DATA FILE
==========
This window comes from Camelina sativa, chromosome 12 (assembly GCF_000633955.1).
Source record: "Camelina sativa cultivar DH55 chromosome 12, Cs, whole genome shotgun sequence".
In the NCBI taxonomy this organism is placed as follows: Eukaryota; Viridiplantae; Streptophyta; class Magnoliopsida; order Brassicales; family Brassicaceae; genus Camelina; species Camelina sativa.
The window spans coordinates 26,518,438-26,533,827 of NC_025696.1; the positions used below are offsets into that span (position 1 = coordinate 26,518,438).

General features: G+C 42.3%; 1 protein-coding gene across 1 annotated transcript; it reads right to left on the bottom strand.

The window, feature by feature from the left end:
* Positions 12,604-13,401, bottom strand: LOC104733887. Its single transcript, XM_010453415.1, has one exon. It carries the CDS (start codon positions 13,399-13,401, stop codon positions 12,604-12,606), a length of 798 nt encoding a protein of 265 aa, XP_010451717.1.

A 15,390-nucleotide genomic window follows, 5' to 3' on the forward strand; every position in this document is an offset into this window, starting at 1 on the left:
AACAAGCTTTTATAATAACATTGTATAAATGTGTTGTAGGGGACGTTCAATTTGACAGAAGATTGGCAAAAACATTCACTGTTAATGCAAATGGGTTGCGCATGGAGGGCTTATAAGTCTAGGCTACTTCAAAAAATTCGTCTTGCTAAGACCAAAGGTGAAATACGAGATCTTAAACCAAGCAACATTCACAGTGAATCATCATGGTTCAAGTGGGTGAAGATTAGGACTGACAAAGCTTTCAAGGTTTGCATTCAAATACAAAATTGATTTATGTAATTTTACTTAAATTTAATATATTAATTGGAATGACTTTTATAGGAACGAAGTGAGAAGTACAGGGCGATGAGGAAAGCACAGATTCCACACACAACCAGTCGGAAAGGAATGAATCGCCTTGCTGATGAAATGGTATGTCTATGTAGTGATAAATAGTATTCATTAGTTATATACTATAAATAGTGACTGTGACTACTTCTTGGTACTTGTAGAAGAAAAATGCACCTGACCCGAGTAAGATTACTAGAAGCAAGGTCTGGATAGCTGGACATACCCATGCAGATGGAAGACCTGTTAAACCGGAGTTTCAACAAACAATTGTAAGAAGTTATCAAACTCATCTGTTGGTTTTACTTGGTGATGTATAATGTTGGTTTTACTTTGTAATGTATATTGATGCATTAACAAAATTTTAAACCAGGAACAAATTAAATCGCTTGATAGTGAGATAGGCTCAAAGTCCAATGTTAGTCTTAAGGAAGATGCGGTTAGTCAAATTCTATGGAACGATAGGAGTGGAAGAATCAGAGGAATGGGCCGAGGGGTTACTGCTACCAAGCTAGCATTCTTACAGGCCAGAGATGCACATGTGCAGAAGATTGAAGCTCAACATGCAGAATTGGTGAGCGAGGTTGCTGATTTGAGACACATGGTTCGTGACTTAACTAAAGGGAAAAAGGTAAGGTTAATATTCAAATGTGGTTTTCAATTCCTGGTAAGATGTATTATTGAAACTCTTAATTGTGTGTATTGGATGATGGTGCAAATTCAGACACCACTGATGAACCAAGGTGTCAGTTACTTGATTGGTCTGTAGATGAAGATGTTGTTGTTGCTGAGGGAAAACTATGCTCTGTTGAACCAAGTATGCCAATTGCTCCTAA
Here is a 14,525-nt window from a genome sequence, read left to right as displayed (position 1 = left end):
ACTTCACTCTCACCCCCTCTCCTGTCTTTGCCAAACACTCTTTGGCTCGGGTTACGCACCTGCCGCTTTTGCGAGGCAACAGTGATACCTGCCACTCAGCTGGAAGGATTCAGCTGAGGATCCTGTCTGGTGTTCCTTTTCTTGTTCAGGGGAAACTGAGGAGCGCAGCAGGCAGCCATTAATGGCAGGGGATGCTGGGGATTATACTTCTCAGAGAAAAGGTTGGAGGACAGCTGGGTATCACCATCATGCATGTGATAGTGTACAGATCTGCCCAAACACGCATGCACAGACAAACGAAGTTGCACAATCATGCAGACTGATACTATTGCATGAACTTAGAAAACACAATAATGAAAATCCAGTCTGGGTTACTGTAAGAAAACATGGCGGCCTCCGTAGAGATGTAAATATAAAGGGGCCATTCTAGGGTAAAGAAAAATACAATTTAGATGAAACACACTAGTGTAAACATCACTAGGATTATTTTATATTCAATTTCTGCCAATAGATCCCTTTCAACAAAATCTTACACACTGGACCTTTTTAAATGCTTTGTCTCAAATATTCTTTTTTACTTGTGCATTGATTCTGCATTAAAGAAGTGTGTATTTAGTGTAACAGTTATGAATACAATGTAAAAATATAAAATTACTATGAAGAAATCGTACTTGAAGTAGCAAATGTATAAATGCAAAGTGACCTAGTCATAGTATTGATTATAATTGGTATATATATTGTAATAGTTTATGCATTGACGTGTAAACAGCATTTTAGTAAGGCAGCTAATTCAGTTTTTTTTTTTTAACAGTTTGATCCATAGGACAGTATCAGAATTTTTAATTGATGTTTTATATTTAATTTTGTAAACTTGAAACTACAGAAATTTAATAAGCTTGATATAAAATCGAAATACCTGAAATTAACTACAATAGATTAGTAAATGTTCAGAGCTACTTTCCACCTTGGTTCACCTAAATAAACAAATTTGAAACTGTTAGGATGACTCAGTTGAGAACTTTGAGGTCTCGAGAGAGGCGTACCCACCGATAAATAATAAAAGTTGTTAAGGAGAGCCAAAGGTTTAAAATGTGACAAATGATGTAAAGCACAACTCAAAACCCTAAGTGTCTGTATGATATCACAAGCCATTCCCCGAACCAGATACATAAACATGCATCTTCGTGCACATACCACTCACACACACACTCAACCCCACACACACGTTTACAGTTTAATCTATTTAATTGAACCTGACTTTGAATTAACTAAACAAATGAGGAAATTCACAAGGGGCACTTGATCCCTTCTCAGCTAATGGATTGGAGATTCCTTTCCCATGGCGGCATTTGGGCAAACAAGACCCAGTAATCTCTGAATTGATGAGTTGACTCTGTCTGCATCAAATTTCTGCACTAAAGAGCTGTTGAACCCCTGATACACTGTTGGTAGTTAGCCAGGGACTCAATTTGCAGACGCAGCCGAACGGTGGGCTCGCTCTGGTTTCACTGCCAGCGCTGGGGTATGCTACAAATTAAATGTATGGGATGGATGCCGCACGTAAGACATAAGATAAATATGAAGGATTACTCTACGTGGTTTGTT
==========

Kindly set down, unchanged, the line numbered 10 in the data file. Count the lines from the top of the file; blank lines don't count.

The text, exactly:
Here is a 14,525-nt window from a genome sequence, read left to right as displayed (position 1 = left end):